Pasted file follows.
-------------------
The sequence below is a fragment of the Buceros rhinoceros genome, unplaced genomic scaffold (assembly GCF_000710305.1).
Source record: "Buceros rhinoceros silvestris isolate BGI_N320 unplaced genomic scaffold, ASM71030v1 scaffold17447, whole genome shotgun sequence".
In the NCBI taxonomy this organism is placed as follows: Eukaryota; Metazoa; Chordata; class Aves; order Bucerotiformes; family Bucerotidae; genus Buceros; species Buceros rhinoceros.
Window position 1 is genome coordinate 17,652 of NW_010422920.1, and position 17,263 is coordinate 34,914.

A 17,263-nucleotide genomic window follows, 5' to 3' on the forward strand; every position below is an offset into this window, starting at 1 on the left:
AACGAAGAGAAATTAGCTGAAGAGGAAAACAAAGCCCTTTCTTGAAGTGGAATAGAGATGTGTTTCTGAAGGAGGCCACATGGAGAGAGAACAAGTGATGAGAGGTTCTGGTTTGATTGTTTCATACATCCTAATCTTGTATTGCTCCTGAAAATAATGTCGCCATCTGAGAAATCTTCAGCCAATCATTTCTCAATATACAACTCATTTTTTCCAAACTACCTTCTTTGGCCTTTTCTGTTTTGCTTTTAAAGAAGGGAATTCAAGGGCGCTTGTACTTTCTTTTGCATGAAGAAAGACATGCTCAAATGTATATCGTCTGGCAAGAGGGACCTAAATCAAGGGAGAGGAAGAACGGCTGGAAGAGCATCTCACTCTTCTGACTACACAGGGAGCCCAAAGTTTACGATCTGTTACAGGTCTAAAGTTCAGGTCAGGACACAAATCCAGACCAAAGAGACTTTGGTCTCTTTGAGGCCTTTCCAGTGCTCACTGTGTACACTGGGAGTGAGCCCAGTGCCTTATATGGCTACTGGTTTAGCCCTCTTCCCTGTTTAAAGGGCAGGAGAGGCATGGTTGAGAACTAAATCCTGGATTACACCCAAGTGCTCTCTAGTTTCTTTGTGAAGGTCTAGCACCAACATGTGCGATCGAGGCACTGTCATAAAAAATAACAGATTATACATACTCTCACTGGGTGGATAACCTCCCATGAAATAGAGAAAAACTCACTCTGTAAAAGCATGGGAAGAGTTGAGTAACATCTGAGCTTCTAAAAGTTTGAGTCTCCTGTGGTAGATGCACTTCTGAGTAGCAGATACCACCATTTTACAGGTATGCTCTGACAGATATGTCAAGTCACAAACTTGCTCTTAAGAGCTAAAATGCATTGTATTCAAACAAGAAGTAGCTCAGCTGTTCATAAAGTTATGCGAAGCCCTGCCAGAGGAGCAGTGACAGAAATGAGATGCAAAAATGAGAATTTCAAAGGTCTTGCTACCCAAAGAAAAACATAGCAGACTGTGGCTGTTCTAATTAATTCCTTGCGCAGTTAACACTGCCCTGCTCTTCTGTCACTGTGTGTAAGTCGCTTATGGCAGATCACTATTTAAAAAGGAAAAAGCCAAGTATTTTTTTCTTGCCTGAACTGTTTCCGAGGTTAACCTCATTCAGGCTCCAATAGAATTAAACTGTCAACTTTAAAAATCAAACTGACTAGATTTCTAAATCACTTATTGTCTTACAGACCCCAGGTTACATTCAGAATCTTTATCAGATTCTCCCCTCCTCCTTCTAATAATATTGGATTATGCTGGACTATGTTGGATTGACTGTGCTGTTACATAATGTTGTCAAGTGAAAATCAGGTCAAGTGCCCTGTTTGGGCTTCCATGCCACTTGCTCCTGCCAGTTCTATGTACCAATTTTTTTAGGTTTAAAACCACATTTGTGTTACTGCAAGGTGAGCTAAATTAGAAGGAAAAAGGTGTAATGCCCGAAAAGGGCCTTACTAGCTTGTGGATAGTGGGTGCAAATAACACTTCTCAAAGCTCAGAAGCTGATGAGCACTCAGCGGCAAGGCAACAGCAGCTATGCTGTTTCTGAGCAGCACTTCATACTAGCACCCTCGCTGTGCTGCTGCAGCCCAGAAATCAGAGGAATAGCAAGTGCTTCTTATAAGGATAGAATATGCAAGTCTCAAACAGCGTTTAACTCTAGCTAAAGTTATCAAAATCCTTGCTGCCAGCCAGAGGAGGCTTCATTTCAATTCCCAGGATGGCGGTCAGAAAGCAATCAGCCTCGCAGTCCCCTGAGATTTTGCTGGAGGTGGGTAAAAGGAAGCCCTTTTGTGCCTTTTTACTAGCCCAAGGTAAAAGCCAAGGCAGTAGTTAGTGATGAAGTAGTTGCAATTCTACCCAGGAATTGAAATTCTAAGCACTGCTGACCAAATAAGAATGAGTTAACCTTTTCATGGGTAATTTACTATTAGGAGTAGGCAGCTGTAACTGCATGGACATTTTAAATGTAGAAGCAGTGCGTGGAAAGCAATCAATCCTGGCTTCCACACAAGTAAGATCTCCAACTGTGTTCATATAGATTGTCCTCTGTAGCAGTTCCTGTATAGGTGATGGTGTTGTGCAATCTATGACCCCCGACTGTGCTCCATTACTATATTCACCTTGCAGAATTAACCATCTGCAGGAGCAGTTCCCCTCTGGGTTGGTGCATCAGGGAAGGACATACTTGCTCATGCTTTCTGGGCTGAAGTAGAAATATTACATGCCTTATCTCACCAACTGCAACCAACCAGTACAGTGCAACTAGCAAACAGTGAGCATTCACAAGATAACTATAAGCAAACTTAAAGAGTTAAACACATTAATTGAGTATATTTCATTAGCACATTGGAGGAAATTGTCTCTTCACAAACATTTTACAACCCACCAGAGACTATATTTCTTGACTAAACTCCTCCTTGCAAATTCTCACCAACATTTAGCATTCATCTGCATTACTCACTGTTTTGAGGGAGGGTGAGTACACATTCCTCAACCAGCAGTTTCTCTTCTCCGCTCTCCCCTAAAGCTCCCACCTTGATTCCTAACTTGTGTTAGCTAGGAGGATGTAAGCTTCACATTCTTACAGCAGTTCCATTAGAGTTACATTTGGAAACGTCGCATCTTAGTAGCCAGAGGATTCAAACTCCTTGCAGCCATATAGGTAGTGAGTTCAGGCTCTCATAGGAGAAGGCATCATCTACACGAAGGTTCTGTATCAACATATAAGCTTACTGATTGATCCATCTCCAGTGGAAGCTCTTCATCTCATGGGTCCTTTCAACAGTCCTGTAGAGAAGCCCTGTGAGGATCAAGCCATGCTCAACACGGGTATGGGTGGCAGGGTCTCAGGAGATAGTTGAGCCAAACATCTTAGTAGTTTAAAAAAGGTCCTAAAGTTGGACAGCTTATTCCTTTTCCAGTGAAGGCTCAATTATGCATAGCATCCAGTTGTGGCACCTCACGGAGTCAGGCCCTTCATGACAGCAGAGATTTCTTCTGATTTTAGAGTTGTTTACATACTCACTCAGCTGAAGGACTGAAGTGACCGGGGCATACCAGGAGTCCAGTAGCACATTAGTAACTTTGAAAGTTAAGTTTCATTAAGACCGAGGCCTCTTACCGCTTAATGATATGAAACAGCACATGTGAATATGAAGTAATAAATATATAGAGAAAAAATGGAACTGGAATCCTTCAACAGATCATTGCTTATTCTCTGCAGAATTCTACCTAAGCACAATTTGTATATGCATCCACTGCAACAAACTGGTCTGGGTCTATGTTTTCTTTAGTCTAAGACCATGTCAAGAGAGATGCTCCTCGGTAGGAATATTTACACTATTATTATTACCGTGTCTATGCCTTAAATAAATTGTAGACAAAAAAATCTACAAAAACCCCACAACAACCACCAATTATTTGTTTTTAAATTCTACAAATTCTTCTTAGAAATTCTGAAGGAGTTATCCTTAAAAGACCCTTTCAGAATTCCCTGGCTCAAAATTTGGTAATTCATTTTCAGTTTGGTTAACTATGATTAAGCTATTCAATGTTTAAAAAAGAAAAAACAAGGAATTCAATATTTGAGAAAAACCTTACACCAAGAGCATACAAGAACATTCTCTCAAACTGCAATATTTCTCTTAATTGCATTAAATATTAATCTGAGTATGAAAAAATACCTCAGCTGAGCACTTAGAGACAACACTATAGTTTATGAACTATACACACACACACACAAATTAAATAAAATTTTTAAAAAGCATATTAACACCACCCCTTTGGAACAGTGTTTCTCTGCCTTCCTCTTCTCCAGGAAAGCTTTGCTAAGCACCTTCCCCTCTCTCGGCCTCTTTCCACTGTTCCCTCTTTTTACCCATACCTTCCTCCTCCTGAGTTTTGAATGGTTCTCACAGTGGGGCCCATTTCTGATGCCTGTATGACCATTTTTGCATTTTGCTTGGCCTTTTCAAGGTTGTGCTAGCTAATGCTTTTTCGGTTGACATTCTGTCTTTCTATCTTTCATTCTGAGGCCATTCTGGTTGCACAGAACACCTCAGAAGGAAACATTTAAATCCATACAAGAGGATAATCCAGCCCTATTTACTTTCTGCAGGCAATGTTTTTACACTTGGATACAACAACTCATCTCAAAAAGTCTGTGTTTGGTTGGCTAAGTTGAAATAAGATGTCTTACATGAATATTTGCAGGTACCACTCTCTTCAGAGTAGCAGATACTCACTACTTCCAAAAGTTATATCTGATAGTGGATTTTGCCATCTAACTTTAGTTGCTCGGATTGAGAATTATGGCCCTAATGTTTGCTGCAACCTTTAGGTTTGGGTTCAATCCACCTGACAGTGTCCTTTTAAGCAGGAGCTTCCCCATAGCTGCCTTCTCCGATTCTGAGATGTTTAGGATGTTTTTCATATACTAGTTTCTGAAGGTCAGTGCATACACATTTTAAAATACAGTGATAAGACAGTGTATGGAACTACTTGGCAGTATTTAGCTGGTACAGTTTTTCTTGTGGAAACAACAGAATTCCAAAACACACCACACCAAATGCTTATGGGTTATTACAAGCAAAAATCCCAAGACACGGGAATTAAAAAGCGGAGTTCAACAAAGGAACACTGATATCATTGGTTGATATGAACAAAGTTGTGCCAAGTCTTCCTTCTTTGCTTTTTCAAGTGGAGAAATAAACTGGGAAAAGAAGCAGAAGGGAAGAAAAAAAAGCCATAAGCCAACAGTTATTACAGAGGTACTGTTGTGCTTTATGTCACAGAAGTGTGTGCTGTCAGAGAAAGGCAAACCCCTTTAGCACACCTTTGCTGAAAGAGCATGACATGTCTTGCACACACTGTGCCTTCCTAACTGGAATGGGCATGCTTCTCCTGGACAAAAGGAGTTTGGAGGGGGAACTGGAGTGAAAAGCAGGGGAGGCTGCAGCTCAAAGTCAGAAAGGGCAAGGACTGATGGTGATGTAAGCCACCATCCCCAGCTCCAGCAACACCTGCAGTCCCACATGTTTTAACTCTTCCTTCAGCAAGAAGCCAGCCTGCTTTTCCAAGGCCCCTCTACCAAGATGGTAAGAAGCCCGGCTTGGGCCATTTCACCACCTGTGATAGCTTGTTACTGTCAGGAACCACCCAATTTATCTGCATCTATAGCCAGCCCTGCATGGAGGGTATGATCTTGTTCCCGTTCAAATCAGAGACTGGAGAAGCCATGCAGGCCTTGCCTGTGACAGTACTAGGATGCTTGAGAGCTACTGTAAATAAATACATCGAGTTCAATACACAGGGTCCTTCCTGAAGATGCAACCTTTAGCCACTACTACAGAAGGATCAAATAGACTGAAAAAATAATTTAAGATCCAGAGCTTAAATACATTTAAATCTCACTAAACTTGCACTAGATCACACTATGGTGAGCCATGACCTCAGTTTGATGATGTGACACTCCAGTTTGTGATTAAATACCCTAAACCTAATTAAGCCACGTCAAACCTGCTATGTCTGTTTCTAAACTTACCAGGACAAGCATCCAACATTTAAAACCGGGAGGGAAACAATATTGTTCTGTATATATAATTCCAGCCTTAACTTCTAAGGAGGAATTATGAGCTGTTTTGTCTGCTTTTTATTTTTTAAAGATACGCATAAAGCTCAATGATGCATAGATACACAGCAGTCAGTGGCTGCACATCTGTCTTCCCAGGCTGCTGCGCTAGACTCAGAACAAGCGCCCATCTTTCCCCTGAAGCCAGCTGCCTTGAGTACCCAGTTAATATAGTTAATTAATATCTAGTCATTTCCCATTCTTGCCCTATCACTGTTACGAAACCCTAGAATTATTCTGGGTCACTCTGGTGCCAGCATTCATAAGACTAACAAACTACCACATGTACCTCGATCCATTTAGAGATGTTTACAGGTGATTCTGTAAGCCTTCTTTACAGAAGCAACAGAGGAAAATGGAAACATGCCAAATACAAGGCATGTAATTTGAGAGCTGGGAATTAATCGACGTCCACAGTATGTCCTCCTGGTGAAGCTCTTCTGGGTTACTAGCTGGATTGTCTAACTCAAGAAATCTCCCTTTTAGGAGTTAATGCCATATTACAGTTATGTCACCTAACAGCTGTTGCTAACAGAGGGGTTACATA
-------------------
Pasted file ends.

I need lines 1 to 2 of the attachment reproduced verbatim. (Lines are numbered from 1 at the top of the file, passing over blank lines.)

The sequence below is a fragment of the Buceros rhinoceros genome, unplaced genomic scaffold (assembly GCF_000710305.1).
Source record: "Buceros rhinoceros silvestris isolate BGI_N320 unplaced genomic scaffold, ASM71030v1 scaffold17447, whole genome shotgun sequence".